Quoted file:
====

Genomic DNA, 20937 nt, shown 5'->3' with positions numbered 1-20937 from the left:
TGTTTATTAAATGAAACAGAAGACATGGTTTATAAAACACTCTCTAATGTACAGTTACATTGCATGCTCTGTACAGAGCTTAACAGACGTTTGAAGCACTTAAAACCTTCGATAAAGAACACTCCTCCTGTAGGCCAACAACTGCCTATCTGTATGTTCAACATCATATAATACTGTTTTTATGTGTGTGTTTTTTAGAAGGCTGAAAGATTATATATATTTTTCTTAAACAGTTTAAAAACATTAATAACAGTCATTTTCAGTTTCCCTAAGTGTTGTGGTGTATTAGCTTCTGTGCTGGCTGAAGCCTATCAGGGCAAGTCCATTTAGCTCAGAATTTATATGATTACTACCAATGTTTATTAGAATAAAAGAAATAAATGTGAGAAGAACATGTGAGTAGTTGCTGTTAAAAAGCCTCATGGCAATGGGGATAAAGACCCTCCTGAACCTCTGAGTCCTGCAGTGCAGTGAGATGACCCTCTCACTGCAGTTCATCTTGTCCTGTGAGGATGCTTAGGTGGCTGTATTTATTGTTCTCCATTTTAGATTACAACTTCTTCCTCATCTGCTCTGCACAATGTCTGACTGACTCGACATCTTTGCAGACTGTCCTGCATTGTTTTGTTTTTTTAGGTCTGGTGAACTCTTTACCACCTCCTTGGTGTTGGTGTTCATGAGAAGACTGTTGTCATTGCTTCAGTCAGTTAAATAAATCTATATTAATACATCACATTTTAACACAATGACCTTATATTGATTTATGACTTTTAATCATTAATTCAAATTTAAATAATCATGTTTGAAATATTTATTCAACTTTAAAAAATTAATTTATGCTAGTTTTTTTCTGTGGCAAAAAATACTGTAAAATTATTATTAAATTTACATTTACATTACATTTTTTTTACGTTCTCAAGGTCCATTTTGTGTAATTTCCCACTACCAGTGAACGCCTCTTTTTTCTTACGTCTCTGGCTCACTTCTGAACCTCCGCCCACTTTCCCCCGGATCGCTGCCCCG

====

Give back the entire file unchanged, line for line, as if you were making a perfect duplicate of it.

Genomic DNA, 20937 nt, shown 5'->3' with positions numbered 1-20937 from the left:
TGTTTATTAAATGAAACAGAAGACATGGTTTATAAAACACTCTCTAATGTACAGTTACATTGCATGCTCTGTACAGAGCTTAACAGACGTTTGAAGCACTTAAAACCTTCGATAAAGAACACTCCTCCTGTAGGCCAACAACTGCCTATCTGTATGTTCAACATCATATAATACTGTTTTTATGTGTGTGTTTTTTAGAAGGCTGAAAGATTATATATATTTTTCTTAAACAGTTTAAAAACATTAATAACAGTCATTTTCAGTTTCCCTAAGTGTTGTGGTGTATTAGCTTCTGTGCTGGCTGAAGCCTATCAGGGCAAGTCCATTTAGCTCAGAATTTATATGATTACTACCAATGTTTATTAGAATAAAAGAAATAAATGTGAGAAGAACATGTGAGTAGTTGCTGTTAAAAAGCCTCATGGCAATGGGGATAAAGACCCTCCTGAACCTCTGAGTCCTGCAGTGCAGTGAGATGACCCTCTCACTGCAGTTCATCTTGTCCTGTGAGGATGCTTAGGTGGCTGTATTTATTGTTCTCCATTTTAGATTACAACTTCTTCCTCATCTGCTCTGCACAATGTCTGACTGACTCGACATCTTTGCAGACTGTCCTGCATTGTTTTGTTTTTTTAGGTCTGGTGAACTCTTTACCACCTCCTTGGTGTTGGTGTTCATGAGAAGACTGTTGTCATTGCTTCAGTCAGTTAAATAAATCTATATTAATACATCACATTTTAACACAATGACCTTATATTGATTTATGACTTTTAATCATTAATTCAAATTTAAATAATCATGTTTGAAATATTTATTCAACTTTAAAAAATTAATTTATGCTAGTTTTTTTCTGTGGCAAAAAATACTGTAAAATTATTATTAAATTTACATTTACATTACATTTTTTTTACGTTCTCAAGGTCCATTTTGTGTAATTTCCCACTACCAGTGAACGCCTCTTTTTTCTTACGTCTCTGGCTCACTTCTGAACCTCCGCCCACTTTCCCCCGGATCGCTGCCCCG